During the Cold War, westerners dealing with the Soviet Union grew frustrated at the automatic Soviet response to comments that were even slightly critical towards the USSR. The Soviets would say “what about …” before bringing up some supposed example of western hypocrisy. The Soviets sometimes seemed less interested in defending communism than in just pointing out that the West was, also, imperfect. Western diplomats, journalists, and scholars started calling this practice: “whataboutism.” Whataboutism is a constant diversion away from actual relevant news items, facts, and arguments into constant accusations of hypocrisy. This amounts to almost a pseudo-ideology of “we are not perfect, but neither are you” rather than arguments like: “our system is better” or “you don’t understand.”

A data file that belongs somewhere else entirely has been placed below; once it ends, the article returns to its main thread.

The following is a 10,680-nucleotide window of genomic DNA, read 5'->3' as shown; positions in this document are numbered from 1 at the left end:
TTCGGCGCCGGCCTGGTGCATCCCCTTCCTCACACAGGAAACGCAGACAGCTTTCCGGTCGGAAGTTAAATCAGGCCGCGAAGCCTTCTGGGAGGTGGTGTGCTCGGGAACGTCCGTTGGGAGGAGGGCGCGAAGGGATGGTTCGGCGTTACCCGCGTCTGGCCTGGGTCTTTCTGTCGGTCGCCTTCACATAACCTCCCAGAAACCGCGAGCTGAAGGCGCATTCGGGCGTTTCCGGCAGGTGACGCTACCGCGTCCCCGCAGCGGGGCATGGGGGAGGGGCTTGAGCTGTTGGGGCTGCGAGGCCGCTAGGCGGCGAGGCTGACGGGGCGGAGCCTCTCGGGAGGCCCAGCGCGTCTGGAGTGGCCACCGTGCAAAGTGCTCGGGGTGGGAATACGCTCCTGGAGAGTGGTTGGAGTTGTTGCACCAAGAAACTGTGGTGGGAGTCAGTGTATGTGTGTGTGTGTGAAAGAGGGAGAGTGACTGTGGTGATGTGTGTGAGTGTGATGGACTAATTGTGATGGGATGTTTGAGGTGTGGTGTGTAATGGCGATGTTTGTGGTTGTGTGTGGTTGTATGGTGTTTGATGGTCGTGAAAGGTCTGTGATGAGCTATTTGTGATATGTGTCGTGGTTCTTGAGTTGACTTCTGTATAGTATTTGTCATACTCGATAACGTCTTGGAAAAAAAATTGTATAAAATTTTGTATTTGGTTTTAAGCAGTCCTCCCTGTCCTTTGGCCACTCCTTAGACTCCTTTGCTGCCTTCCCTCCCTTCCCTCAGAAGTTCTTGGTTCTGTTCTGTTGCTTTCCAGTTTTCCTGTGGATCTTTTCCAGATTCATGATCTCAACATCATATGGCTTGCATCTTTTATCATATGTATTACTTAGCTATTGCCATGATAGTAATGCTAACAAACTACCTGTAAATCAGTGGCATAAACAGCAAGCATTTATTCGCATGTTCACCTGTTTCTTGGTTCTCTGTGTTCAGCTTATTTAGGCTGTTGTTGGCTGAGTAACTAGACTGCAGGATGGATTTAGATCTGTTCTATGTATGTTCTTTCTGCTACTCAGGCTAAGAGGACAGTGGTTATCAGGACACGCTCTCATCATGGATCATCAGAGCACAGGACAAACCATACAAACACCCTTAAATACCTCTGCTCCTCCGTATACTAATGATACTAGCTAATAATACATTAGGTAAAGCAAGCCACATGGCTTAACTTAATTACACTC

Whataboutism is alive and strong today in Russian propaganda. The basic mechanism is an attempt to use either the emotions of shame or anger to derail an argument. By accusing their opponents or even just their interlocutors of hypocrisy, propagandists hope to trigger the emotion of shame to blunt accusations or divert the conversation into a discussion about hypocrisy. If the counter-accusation the propagandist uses is absolutely ridiculous, as is often the case, then the propagandist is probably not trying to use shame, but rather use one’s anger to divert the conversation away from an important matter at hand and into a constant back-and-forth about some irrelevant piece of history.